“Balians are traditional doctors, and like doctors there is a code of ethics in their practice,” says Pak Surya. “For many balians, it is a calling they must answer. Many come from average backgrounds — farmers, guides, accountants — and many enjoyed their previous life, sometimes more. So learning the ethics of their ‘gift’ is most important. It’s about training the intention. Power in the wrong hands can become a weapon.”

He isn’t wrong. There are balian panengen, good balian, and the balian pangiwa, the ‘bad’ balian. The latter are referred to as those who have veered off path and whose services involve sending sicknesses rather than curing them.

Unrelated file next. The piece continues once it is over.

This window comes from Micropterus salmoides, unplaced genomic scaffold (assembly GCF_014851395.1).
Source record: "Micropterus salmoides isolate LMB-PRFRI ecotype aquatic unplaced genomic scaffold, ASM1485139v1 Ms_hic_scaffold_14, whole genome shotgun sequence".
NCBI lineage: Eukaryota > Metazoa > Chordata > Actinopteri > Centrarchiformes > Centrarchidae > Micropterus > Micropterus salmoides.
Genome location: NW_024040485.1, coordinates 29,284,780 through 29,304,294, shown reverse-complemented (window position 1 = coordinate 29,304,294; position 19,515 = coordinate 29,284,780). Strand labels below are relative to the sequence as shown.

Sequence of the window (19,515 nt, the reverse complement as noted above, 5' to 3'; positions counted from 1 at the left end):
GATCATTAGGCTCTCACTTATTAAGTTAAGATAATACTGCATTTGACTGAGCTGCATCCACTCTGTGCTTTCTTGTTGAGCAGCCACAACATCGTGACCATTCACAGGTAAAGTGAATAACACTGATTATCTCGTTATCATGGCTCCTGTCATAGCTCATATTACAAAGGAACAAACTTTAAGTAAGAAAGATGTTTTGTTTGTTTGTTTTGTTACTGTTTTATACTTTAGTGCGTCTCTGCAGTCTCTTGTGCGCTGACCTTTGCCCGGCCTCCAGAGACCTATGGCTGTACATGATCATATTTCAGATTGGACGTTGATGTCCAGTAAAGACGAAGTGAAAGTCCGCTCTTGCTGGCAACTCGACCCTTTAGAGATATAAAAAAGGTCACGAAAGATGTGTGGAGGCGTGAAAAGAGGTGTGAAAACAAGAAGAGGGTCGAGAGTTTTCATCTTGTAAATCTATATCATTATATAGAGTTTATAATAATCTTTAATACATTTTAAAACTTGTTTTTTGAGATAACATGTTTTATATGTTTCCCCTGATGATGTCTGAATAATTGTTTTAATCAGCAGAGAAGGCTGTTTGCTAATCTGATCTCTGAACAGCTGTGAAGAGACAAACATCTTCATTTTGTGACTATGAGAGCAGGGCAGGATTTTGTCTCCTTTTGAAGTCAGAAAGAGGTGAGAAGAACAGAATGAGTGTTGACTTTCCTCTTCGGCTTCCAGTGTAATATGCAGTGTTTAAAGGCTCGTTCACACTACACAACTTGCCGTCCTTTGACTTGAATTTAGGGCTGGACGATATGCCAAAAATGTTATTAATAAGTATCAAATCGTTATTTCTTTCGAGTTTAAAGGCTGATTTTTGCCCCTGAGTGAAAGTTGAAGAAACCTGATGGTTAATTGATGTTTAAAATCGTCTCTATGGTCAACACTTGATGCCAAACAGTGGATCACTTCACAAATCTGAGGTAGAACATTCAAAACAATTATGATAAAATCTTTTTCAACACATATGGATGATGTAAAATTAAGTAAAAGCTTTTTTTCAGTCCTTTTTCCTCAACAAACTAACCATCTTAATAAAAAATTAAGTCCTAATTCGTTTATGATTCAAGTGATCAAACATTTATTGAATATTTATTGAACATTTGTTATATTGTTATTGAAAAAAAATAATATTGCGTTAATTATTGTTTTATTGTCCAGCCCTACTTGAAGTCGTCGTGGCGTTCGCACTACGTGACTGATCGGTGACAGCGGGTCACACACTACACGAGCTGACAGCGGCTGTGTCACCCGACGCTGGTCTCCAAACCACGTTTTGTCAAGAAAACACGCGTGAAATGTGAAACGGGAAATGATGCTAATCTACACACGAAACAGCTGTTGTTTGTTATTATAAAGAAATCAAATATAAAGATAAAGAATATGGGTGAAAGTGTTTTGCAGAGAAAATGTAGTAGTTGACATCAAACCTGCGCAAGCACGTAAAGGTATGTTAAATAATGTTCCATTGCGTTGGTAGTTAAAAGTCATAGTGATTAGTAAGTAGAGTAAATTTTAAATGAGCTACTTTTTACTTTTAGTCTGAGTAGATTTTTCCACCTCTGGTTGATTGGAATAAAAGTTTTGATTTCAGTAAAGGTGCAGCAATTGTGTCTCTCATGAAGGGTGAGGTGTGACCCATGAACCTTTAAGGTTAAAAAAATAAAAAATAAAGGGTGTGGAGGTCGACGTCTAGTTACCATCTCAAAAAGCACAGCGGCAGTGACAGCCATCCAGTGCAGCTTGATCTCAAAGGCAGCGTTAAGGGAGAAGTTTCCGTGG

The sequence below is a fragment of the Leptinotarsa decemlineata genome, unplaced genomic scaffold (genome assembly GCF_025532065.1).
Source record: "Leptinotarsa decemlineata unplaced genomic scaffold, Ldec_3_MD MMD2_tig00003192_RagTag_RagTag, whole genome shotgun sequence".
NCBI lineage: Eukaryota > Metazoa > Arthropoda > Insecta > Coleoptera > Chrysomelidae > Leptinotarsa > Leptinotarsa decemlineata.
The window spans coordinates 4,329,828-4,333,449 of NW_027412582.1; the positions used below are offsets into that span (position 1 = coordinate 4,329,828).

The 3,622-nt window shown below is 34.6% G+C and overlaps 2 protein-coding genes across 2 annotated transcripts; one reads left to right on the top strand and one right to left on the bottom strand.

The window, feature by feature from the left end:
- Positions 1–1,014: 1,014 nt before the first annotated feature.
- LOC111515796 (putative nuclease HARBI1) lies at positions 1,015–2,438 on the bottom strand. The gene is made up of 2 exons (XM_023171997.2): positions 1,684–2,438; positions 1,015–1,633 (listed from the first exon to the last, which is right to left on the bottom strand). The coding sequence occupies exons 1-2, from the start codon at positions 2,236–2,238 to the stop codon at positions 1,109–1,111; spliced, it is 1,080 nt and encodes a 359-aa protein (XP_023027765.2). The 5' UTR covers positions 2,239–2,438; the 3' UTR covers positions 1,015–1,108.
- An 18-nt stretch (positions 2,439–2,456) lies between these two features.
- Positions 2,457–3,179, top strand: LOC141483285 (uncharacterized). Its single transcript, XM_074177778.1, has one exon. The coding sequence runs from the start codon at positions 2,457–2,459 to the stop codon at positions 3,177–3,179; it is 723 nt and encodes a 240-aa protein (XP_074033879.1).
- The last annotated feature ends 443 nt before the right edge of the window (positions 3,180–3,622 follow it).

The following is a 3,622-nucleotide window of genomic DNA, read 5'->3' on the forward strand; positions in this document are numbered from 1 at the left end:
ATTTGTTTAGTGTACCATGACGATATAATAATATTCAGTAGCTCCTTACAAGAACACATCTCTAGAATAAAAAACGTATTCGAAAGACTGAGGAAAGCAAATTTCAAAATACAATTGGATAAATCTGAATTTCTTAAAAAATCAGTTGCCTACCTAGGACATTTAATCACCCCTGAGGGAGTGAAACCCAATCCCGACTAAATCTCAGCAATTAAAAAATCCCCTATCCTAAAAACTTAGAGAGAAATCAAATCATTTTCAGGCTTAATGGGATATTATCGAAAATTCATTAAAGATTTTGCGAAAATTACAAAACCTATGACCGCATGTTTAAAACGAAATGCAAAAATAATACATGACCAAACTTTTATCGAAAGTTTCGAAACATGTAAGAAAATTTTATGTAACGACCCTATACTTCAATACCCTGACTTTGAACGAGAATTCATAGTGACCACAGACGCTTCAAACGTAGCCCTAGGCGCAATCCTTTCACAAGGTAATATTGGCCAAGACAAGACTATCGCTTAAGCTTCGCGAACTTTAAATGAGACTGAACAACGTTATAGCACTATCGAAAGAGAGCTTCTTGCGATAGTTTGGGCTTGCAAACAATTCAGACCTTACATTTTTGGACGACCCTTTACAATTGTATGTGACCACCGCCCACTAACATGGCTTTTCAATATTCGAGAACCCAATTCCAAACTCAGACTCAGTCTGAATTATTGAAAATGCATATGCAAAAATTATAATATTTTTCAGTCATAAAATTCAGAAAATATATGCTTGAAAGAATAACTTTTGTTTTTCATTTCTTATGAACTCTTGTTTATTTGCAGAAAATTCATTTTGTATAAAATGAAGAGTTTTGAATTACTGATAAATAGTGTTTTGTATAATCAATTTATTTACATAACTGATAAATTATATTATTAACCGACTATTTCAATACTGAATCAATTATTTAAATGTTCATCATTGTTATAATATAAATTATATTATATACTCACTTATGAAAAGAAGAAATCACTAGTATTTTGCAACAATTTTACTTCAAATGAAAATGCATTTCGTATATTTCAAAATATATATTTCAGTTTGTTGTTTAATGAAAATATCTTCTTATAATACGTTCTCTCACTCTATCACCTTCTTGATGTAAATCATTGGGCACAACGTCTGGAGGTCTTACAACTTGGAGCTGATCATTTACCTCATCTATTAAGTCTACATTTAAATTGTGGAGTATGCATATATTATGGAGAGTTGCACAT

There are some worries. Having worked within the field for a long time, Pak Surya has seen many of his old friends pass on to the next world. Those left are ageing, and the younger generation seem to lack the patience to become respected balian.

Instead, many Balinese have adopted new-age practices to appeal to the growing demand for wellness in Bali, an industry in which everything from kundalini awakening and cacao ceremonies and breathwork can be found. Bali’s healing ‘brand’ has certainly helped to promote these experiences, but many of these are foreign influences, sadly overshadowing what is considered ‘real’ Balinese healing.

A macrocosmic point of view